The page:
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English Borrowings vs. Russian Equivalents

We are now in the middle of a long-term EN-RU translation project, which involves constant feedback from the client’s in-country reviewer, in the form of edited files. Among other things, the reviewer has a tendency to replace original Russian words by their equivalent English borrowings. Here are a few examples:

  • Intranet (source) => интрасеть (our translation) => Интранет (edit)
  • coach => наставник => коуч
  • grade => разряд => грэйд

Or sometimes, they want to use English words in Russian translation directly:

  • Promotable => Подходит для продвижения по службе => Promotable
  • Well placed => На своем месте => Well placed

The reason why this happens is quite obvious: as an employee of a multinational company, this reviewer has a bilingual professional vocabulary. While this company employees in Russia are using Russian as their primary language in everyday work, various business activities involve active usage of English as well. These may include composing emails to affiliates in other countries, receiving instructions from higher management located outside of this affiliate, studying global policies, and so on. Through this type of repetitive activities, employees get accustomed to inserting English words in their Russian-based oral and written speech or thinking, whenever a direct Russian equivalent is unavailable or such equivalent is so clumsy that an English term appears more appropriate.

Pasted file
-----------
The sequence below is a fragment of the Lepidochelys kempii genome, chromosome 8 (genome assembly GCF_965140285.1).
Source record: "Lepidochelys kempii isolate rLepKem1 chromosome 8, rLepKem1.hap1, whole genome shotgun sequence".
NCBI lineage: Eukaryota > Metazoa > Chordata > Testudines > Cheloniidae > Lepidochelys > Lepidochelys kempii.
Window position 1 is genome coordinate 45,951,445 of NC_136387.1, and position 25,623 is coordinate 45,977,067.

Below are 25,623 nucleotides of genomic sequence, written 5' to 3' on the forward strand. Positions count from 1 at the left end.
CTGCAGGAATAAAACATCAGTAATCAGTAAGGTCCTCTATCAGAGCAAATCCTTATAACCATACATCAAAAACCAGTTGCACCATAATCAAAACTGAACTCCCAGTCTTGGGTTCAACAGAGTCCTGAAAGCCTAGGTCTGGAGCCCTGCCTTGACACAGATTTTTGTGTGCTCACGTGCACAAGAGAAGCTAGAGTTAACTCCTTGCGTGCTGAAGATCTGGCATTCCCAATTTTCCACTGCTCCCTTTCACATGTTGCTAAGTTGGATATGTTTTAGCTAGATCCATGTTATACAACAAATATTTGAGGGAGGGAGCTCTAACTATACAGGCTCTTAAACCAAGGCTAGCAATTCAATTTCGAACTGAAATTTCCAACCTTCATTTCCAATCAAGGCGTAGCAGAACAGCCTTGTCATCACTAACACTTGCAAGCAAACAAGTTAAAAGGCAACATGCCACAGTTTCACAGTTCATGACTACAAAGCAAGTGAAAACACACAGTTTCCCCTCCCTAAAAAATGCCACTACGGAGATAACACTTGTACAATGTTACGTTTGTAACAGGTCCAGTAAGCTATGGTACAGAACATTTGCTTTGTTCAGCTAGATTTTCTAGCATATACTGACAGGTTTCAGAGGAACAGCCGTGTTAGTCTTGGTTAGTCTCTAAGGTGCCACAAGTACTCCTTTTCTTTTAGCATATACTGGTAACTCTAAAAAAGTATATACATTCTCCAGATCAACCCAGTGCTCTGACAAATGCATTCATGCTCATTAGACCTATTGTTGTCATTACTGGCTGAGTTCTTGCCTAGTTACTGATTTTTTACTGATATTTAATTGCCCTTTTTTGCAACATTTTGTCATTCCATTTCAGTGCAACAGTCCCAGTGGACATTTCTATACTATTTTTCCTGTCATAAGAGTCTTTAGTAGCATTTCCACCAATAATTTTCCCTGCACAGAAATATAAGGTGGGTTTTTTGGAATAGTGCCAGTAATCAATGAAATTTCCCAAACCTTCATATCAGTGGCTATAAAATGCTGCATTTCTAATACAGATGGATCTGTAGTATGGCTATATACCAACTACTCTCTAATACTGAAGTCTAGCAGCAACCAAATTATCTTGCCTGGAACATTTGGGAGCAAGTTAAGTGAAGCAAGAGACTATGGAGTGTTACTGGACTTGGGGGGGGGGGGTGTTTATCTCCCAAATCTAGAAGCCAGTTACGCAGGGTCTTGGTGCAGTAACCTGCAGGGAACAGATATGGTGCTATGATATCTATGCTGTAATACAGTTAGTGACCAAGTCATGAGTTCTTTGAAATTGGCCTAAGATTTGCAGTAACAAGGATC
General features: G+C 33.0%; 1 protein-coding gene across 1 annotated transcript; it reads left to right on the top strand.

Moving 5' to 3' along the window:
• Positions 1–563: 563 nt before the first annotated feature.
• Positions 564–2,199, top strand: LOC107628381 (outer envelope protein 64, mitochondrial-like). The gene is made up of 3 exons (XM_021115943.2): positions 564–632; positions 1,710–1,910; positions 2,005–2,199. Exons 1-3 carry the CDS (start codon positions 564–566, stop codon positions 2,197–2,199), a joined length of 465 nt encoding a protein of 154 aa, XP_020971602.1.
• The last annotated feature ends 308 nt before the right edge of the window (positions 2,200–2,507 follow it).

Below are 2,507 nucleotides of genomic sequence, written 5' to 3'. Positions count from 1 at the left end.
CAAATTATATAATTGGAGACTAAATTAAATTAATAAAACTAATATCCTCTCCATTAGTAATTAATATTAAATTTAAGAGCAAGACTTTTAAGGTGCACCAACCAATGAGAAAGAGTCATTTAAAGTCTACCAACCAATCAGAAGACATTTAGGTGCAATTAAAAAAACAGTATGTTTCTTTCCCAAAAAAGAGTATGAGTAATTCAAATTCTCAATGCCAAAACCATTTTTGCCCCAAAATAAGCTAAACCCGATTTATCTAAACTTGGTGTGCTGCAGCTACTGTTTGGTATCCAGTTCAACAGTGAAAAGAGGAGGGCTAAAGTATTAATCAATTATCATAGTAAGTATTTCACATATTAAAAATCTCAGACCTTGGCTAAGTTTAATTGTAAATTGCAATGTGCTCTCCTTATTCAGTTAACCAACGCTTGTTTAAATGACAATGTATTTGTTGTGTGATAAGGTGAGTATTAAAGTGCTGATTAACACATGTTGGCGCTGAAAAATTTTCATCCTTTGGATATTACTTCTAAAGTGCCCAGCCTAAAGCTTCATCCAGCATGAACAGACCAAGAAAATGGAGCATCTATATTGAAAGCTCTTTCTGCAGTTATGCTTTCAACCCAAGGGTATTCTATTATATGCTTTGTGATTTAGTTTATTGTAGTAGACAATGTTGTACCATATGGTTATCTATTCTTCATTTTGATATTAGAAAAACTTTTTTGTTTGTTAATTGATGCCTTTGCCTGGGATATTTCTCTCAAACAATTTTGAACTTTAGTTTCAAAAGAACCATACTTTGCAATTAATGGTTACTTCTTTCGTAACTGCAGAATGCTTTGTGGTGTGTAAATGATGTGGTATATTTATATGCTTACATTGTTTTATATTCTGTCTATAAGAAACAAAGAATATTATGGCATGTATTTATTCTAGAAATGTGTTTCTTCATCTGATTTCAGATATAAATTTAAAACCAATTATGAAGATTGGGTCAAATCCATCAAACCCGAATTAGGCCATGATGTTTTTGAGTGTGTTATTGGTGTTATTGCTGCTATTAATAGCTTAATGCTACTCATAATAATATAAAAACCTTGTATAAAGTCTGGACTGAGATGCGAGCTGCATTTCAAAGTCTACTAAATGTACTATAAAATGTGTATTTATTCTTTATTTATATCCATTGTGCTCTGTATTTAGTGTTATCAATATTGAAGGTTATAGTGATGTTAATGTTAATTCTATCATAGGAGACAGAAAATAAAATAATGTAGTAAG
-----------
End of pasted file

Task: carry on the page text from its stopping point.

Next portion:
From a linguistic point of view, this is a natural process, because a speaker of any language looks for the most efficient way to convey their message. The downside of this process though is the negative impact it has on the target language in general, slowly depriving the latter of its uniqueness, making it more “globalized.”

Contrary to this project, some of the global companies are aware of this problem and take specific steps to reduce the negative effect. For example, Microsoft maintains a dedicated Russian language team, which is known for its commitment to finding the best equivalents that already exist in Russian instead of simply using borrowings. And their experience shows that a good equivalent can indeed be found in most cases. Some of my favorite translations include “брандмауэр” (firewall) and “веб-фрагмент” (web slice).

Personally, I prefer Microsoft’s policy of finding existing equivalents instead of coining new ones, because as a native speaker of Russian, I want my language to retain its unique feel. Still, I am convinced that, as end users of translation, clients are certainly in the position to choose whatever wording is preferred within their companies.

For more specific information about how Velior serves our clients, please see our case studies.

To make sure the translation you purchased is flawless, contact us for Russian translation editing.

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About the Author

Roman Mironov
Roman Mironov
CEO & Founder

As the founder of Velior, Roman has had the privilege of being able to turn his passion for languages into a business. He has over 15 years of experience in the translation industry. Roman has helped dozens of clients increase sales by making their products appealing for speakers of other languages.